Was your wife glaring at you or giving you dirty looks during any of these exchanges or has she accepted that this is the way things are? 🙂

  4. modestypress Says:

    David: LOL

    pandemonic:

    My father was married half a dozen times. (My wife was a product of marriage #1.) He was evidently practicing, as the final marriage went pretty well.

    When I was a high school teacher, some of my students were so stoned, their was no telling what they imagined they saw when they were looking at me.

    Vicky: I am actually pretty careful when I am out in public. For example, as I mentioned in a blog post about the time I ate at Panda Express, I thought seriously (well, that’s not the right word) about asking the server if they had Panda on the menu, but thought better of it, and just said, “Thank you.”

    Even when typing at worldmagblog, one hand often grabbed the other and kept it from typing, Dr. Strangelove style.

    My wife is still mulling over whether I am a “keeper.” Though we did have this conversation recently: I said, “It’s a wonder that two people stay married for 42 years without killing each other. You realize with five acres of woods, you have plenty of space in which to dispose of the body. And after I retire, nobody will be expecting me to show up in the morning.”

    She: “You’re safe. I don’t think I can dig a hole six feet deep.”

    However, she works out in the gym faithfully and earnestly each week. For that matter, we are going out in a few minutes to plant an apple tree….

  5. modestypress Says:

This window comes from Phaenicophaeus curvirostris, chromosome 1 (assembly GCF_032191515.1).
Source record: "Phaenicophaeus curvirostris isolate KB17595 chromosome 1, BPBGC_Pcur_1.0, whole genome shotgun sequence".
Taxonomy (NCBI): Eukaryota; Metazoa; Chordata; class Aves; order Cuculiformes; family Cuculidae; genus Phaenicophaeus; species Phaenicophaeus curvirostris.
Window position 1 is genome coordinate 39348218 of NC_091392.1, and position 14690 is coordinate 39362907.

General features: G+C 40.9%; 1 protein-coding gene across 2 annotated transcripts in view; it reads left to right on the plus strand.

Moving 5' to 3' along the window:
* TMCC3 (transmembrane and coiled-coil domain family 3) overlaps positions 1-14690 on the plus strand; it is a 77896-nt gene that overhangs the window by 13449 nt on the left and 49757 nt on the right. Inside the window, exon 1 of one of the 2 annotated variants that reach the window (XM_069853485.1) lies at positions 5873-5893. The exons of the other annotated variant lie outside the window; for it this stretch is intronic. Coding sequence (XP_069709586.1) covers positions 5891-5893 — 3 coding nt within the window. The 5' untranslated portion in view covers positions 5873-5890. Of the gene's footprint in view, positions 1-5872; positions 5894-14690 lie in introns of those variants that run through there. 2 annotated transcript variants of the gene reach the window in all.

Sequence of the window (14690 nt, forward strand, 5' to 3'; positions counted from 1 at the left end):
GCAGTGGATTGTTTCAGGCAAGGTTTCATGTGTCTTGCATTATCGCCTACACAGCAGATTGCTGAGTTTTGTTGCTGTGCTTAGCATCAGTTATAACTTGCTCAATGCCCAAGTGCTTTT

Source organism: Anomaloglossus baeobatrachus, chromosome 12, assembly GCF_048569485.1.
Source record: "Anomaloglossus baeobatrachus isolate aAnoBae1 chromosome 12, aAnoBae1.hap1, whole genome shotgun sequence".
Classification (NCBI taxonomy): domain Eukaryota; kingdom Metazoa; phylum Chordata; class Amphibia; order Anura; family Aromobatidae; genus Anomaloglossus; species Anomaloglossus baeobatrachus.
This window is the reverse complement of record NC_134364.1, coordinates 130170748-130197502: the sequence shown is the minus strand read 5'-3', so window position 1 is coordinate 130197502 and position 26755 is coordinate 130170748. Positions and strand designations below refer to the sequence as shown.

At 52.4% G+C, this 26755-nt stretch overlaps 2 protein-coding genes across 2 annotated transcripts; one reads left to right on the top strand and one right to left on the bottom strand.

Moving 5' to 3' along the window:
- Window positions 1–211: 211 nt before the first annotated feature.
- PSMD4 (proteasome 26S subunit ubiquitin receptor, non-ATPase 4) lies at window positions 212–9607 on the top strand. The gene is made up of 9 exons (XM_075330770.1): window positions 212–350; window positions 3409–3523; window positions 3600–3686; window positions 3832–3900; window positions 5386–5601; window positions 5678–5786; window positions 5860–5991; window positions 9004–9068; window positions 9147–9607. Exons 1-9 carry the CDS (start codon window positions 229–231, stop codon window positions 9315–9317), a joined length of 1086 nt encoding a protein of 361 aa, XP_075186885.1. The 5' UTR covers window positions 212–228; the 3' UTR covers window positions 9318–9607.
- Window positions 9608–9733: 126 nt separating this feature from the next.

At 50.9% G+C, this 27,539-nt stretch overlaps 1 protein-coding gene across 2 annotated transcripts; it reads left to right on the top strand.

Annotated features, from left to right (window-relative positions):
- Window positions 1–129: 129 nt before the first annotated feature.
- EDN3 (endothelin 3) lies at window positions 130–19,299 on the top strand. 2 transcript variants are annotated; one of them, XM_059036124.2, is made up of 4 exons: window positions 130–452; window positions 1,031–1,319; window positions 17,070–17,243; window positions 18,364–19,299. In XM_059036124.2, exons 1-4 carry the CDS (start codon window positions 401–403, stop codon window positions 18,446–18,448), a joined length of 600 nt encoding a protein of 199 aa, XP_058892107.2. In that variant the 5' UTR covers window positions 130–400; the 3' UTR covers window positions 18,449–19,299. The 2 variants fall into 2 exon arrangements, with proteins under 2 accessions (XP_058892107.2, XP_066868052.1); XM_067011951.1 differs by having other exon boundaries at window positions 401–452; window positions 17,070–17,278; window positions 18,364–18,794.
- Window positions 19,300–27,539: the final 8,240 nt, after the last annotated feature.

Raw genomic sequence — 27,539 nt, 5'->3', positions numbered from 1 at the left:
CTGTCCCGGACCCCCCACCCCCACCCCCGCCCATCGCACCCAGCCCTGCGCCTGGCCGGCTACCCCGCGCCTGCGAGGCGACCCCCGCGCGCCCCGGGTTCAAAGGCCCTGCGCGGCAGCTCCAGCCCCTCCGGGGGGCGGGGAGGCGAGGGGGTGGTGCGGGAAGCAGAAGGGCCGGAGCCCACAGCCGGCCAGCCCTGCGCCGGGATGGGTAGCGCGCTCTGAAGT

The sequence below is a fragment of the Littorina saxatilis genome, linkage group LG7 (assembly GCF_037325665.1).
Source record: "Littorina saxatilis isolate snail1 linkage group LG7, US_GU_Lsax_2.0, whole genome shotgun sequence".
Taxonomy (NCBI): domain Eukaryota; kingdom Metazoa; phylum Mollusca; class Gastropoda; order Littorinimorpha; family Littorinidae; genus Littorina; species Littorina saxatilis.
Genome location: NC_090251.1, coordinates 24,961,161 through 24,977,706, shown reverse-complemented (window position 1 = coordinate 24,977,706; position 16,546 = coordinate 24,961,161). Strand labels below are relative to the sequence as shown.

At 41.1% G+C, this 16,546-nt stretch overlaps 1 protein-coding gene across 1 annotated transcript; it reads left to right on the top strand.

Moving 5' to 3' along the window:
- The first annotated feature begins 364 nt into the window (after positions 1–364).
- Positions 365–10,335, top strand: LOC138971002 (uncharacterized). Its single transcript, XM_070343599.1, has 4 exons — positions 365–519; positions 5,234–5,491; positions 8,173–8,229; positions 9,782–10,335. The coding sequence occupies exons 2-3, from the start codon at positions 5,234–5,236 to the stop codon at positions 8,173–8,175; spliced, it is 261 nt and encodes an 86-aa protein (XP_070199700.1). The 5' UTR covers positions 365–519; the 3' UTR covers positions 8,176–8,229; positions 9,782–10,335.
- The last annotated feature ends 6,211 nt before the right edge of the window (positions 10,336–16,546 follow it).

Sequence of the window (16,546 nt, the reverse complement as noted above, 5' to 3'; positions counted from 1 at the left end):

Ooops, typo. My father was married once. My father-in-law was married six times.

    Though my Aunt Henriette recently told me that in the early years of my parents’ marriage, my father had several affairs.

  6. pmousse Says:

    Ewwww. I had never considered the fact that people may bring dirty bags to the grocery store.

  7. Cameron Says:

    When I read your typo, I tried to decide if it was a typo or trying for a Southern-style joke 🙂 .

    I keep the bags I take to grocery store clean, too. They’re washable; it’s not that hard. Now, I do avoid putting raw meat or milk jugs in there, so that might help.

  8. trured73 Says:

    Random, you made me laugh! As you know, teachers are quite the gossip hounds. In our building alone there is at least one major “scandal” each year. I can’t imagine how many teachers’ lounges we could fill with magazines about it all!

  9. modestypress Says:

    trured,

    When I was a teacher at the first high school where I taught, they had an experimental teacher-counselor program. Each grade was divided up into a “home-room” system called a “unit” and identified by a color. One grade was the green unit, another grade was the blue unit, and another grade was yellow unit (or something like that). As I mentioned, there was another teacher–“M” who was very attractive, very witty, and very much a woman of “easy virtue” (as the saying goes). I flirted with her too much, but never went beyond flirting (in part because I considered her very dangerous and she frankly scared the shit out of me).

    However, as part of our flirtation, she and I created the “Scarlet Unit” as a parody of the real counseling-home room system. Our rooms were next to each other and on boring days we would have students deliver “Scarlet Unit” memos and bulletins to each other, which approached the kind of teachers lounge magazine you describe.

    Thinking back on it, it’s kind of a wonder we weren’t fired. Part of the reason we weren’t were 1) “M” was so vicious and so good at bureaucratic in fighting that everybody was scared of her and 2) the principal had the hots for her and hoped that she would pop into bed with him. Besides sleeping around she also teased around so at any time she was sleeping with a quarter of the male faculty and keeping the other 3/4 on the “string” hoping she would invite them to the party.

    Thinking back on it, the whole thing was kind of disgusting. I hope I haven’t shocked people too much with my tiny episode of Faculty Inquirer.